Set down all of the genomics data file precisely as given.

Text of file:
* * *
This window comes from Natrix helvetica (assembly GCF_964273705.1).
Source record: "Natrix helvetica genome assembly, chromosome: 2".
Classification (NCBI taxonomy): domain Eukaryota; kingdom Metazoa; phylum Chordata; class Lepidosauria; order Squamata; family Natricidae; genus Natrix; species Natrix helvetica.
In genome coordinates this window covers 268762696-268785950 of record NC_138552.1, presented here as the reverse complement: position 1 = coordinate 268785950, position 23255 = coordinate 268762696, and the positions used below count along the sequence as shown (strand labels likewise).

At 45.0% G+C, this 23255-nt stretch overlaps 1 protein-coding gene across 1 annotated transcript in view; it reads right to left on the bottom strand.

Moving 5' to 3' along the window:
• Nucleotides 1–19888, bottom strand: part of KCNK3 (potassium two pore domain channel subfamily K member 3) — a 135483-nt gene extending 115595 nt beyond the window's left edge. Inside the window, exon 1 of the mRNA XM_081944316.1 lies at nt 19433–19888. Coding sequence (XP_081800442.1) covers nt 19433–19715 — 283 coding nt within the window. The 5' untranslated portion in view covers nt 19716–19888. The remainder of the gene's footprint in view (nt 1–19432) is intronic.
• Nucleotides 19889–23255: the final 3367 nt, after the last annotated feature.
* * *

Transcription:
This window comes from Natrix helvetica (assembly GCF_964273705.1).
Source record: "Natrix helvetica genome assembly, chromosome: 2".
Classification (NCBI taxonomy): domain Eukaryota; kingdom Metazoa; phylum Chordata; class Lepidosauria; order Squamata; family Natricidae; genus Natrix; species Natrix helvetica.
In genome coordinates this window covers 268762696-268785950 of record NC_138552.1, presented here as the reverse complement: position 1 = coordinate 268785950, position 23255 = coordinate 268762696, and the positions used below count along the sequence as shown (strand labels likewise).

At 45.0% G+C, this 23255-nt stretch overlaps 1 protein-coding gene across 1 annotated transcript in view; it reads right to left on the bottom strand.

Moving 5' to 3' along the window:
• Nucleotides 1–19888, bottom strand: part of KCNK3 (potassium two pore domain channel subfamily K member 3) — a 135483-nt gene extending 115595 nt beyond the window's left edge. Inside the window, exon 1 of the mRNA XM_081944316.1 lies at nt 19433–19888. Coding sequence (XP_081800442.1) covers nt 19433–19715 — 283 coding nt within the window. The 5' untranslated portion in view covers nt 19716–19888. The remainder of the gene's footprint in view (nt 1–19432) is intronic.
• Nucleotides 19889–23255: the final 3367 nt, after the last annotated feature.